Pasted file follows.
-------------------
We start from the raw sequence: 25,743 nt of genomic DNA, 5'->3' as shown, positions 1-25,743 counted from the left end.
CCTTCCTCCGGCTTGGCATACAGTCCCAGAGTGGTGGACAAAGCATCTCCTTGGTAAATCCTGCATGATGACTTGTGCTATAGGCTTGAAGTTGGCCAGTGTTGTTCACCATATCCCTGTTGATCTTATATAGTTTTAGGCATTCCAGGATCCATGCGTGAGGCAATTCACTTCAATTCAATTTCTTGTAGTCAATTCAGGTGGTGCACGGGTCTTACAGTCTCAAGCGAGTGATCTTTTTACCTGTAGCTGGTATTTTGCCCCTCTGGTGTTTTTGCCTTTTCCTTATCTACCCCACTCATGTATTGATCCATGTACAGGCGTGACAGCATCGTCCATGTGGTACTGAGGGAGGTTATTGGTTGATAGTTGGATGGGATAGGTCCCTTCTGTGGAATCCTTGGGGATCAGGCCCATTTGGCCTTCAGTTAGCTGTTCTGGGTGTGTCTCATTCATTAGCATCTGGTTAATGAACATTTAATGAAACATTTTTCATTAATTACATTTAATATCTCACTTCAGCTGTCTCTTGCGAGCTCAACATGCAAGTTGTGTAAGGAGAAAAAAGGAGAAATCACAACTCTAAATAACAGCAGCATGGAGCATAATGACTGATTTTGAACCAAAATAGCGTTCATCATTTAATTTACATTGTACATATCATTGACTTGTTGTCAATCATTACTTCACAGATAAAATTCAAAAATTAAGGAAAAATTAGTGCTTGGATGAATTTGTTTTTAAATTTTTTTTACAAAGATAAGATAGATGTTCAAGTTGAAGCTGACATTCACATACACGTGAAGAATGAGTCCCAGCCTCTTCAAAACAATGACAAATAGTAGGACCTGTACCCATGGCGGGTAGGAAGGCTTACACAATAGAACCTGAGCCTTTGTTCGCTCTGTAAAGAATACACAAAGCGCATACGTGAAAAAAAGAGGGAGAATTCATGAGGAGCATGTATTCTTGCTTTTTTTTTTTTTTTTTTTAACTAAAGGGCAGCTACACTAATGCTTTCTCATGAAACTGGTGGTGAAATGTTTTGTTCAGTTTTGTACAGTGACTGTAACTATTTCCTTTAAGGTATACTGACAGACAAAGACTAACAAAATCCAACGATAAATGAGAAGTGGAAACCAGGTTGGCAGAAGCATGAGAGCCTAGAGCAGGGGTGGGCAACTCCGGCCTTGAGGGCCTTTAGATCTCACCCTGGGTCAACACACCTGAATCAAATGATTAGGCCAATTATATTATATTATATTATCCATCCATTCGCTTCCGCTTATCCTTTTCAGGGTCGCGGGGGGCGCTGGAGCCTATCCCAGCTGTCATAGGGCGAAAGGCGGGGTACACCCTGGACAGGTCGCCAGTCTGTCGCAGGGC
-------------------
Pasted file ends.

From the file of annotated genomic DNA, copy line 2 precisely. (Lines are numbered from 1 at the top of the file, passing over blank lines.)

CCTTCCTCCGGCTTGGCATACAGTCCCAGAGTGGTGGACAAAGCATCTCCTTGGTAAATCCTGCATGATGACTTGTGCTATAGGCTTGAAGTTGGCCAGTGTTGTTCACCATATCCCTGTTGATCTTATATAGTTTTAGGCATTCCAGGATCCATGCGTGAGGCAATTCACTTCAATTCAATTTCTTGTAGTCAATTCAGGTGGTGCACGGGTCTTACAGTCTCAAGCGAGTGATCTTTTTACCTGTAGCTGGTATTTTGCCCCTCTGGTGTTTTTGCCTTTTCCTTATCTACCCCACTCATGTATTGATCCATGTACAGGCGTGACAGCATCGTCCATGTGGTACTGAGGGAGGTTATTGGTTGATAGTTGGATGGGATAGGTCCCTTCTGTGGAATCCTTGGGGATCAGGCCCATTTGGCCTTCAGTTAGCTGTTCTGGGTGTGTCTCATTCATTAGCATCTGGTTAATGAACATTTAATGAAACATTTTTCATTAATTACATTTAATATCTCACTTCAGCTGTCTCTTGCGAGCTCAACATGCAAGTTGTGTAAGGAGAAAAAAGGAGAAATCACAACTCTAAATAACAGCAGCATGGAGCATAATGACTGATTTTGAACCAAAATAGCGTTCATCATTTAATTTACATTGTACATATCATTGACTTGTTGTCAATCATTACTTCACAGATAAAATTCAAAAATTAAGGAAAAATTAGTGCTTGGATGAATTTGTTTTTAAATTTTTTTTACAAAGATAAGATAGATGTTCAAGTTGAAGCTGACATTCACATACACGTGAAGAATGAGTCCCAGCCTCTTCAAAACAATGACAAATAGTAGGACCTGTACCCATGGCGGGTAGGAAGGCTTACACAATAGAACCTGAGCCTTTGTTCGCTCTGTAAAGAATACACAAAGCGCATACGTGAAAAAAAGAGGGAGAATTCATGAGGAGCATGTATTCTTGCTTTTTTTTTTTTTTTTTTTAACTAAAGGGCAGCTACACTAATGCTTTCTCATGAAACTGGTGGTGAAATGTTTTGTTCAGTTTTGTACAGTGACTGTAACTATTTCCTTTAAGGTATACTGACAGACAAAGACTAACAAAATCCAACGATAAATGAGAAGTGGAAACCAGGTTGGCAGAAGCATGAGAGCCTAGAGCAGGGGTGGGCAACTCCGGCCTTGAGGGCCTTTAGATCTCACCCTGGGTCAACACACCTGAATCAAATGATTAGGCCAATTATATTATATTATATTATCCATCCATTCGCTTCCGCTTATCCTTTTCAGGGTCGCGGGGGGCGCTGGAGCCTATCCCAGCTGTCATAGGGCGAAAGGCGGGGTACACCCTGGACAGGTCGCCAGTCTGTCGCAGGGC